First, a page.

COVID-19 cases drop as vaccination is rolled out

Eva Philips, Staff writer

It has now been over a year since the start of the pandemic, and no part of the United States has been left unscathed. Erie County is no exception.

In the span of the last year, Erie County has reported over 18,000 cases of COVID-19, with over 400 deaths.

In comparison to the rest of the state, Erie County has fared relatively well. Currently, Erie County is experiencing a downward trend in COVID-19 cases. The fourteen-day average for new cases has dropped below the county’s peak, which occurred on Dec. 25, 2020.

On March 15, the county reported just eight new cases. This is the lowest number of new daily cases reported in five months, since October.

These metrics all provide hope, but health officials still urge caution. Many mild cases may be going unnoticed, especially as allergy season ramps up.

Additionally, the Pennsylvania Department of Health recently identified Erie County’s first case of the UK COVID-19 virus variant. Though not necessarily surprising, this does raise concerns, as the UK variant is more transmissible than the initial strain, and may be associated with an increased risk of death compared to other variant viruses.

Despite these lingering challenges, the rollout of vaccines provides reason for hope. Pennsylvania has been a leader in vaccine distribution, having already distributed roughly four million doses.

Erie County specifically has done well with vaccine distribution. Around 60,000 people have received at least their first vaccination, while over 30,000 are fully vaccinated as of mid-March. This puts the total of individuals who have received at least one shot at 21 percent — a fifth of the county population. Vaccination rates are highest among older individuals, aged 65 and up.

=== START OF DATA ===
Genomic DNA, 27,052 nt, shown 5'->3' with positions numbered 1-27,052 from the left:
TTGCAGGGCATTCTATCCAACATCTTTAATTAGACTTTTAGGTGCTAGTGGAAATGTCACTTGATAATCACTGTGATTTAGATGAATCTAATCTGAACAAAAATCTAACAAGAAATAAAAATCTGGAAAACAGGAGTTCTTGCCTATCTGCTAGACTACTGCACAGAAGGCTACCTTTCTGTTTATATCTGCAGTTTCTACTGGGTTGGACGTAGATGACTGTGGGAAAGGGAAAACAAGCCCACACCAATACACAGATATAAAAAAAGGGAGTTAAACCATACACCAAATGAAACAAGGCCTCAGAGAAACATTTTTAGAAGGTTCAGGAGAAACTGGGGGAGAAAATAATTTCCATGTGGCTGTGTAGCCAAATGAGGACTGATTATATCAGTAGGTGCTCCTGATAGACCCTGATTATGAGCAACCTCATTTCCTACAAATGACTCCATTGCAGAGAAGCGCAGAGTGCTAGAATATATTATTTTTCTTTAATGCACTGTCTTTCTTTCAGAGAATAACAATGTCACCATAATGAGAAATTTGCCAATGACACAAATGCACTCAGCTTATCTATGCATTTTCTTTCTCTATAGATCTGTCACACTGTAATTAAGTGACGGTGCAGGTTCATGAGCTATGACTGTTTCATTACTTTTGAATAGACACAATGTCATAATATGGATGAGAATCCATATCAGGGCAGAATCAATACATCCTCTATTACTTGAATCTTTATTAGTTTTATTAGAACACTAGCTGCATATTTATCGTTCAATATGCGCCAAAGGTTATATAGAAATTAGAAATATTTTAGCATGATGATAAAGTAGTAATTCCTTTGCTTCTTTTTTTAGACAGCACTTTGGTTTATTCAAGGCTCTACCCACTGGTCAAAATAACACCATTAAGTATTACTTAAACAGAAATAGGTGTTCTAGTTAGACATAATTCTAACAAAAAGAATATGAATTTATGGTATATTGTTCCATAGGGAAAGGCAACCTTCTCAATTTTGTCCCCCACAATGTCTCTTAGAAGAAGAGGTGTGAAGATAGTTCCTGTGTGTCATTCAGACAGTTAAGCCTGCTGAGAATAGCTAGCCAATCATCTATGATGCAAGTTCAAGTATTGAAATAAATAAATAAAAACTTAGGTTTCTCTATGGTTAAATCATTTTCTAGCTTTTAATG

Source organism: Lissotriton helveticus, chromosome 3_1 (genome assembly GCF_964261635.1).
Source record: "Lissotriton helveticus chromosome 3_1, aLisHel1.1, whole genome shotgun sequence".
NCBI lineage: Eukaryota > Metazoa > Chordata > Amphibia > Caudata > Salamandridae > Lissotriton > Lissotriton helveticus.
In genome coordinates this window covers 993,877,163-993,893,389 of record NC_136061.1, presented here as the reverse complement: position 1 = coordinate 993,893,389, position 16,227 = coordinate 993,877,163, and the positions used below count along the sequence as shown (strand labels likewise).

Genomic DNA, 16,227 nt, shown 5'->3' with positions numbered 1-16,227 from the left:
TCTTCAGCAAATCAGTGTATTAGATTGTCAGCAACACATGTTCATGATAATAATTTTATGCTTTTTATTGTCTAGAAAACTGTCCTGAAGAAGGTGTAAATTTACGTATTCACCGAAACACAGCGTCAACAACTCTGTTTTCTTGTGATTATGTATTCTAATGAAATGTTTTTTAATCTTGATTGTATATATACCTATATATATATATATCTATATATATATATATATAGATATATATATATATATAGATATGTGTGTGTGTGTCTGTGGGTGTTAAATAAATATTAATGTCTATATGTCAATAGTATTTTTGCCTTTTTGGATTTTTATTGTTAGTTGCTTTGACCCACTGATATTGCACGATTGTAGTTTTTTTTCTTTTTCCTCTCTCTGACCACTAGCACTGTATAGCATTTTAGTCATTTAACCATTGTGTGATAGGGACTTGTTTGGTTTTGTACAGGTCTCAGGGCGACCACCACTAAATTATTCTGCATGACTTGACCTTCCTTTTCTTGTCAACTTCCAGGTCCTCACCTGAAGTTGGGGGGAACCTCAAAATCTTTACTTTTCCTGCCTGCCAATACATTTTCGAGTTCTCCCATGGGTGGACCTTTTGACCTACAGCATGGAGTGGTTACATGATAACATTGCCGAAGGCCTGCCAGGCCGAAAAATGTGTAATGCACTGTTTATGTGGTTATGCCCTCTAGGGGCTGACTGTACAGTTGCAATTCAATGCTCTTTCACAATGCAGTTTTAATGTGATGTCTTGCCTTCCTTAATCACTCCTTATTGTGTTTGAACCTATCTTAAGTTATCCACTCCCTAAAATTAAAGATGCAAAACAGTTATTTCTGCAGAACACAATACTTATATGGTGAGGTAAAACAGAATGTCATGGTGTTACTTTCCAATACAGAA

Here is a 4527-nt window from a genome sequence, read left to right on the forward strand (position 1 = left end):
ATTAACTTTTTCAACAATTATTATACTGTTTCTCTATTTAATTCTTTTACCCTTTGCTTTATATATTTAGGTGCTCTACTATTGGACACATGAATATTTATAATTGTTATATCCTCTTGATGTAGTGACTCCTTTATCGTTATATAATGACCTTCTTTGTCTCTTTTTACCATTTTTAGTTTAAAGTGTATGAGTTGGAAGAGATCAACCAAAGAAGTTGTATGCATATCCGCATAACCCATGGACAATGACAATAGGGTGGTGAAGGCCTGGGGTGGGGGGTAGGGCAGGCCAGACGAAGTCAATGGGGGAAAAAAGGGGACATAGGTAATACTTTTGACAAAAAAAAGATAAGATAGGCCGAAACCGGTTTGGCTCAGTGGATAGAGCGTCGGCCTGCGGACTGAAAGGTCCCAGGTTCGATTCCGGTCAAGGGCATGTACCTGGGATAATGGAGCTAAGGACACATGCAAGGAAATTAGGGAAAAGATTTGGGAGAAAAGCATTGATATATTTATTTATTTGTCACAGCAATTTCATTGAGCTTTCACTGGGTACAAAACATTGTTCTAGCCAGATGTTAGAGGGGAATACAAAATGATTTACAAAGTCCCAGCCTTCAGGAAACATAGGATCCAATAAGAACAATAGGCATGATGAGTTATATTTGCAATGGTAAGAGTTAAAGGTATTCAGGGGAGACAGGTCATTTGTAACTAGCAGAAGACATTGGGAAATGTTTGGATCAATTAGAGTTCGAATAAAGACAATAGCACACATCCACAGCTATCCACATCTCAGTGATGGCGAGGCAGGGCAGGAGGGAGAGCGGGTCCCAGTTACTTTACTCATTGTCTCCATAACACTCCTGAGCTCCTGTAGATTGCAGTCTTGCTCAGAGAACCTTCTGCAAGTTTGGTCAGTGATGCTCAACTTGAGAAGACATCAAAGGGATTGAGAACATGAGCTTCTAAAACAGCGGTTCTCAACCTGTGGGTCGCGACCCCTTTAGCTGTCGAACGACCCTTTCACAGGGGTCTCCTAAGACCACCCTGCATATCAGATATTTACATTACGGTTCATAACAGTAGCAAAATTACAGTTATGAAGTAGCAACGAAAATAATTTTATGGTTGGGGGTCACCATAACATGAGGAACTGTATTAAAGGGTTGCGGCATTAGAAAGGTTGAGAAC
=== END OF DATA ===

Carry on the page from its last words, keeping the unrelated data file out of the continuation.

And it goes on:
Thanks to vaccination initiatives, that figure is set to rise throughout the spring. Erie County is working to meet Governor Tom Wolf’s goal of having all Pennsylvania residents who meet requirements for Phase 1A vaccinated or scheduled for vaccination by the end of March.

After Phase 1A vaccination is complete, those at lower risk of serious illness from COVID-19 will be able to register for vaccination.

Additionally, some of Erie County’s most essential workers have been prioritized for vaccination. Clinics throughout Erie County administered vaccines to teachers and school staff from the county as well as from neighboring Warren and Crawford Counties.

Within the city of Erie, the community is coming together to organize vaccinations. Recently, the Booker T. Washington Center partnered with Walmart to set up a clinic capable of vaccinating hundreds per day.

Rite Aid and other pharmacies, as well as local clinics and primary care providers have also been busy vaccinating. Even Mercyhurst was able to secure the vaccine for limited numbers.

For all those who have been vaccinated, whether through Mercyhurst or otherwise, you should use the form sent to students and staff to notify Mercyhurst of this by uploading a photo of your vaccination record card.

Despite all these positives, the vaccination program has faced challenges. Within Erie County and across the state, many have put their names on vaccine waitlists and have been unable to schedule an appointment. This is due to inconsistencies in the supply of vaccine doses from the state of Pennsylvania.

However, the county expects an influx of vaccines within the next few weeks, with the hopes of continuing Phase 1A vaccinations and clearing out waitlists.

Though it is unclear when exactly vaccination will be available to all adults within Erie County, President Biden has urged that all states make this possible by May 1, 2021 so that all Americans can be vaccinated by May.

In the meantime, all those eligible for vaccination under Phase 1A should seek out vaccination as soon as possible in order to do their part to protect their own health and the health of the community. We will hopefully all be fully vaccinated as a college and a country very soon.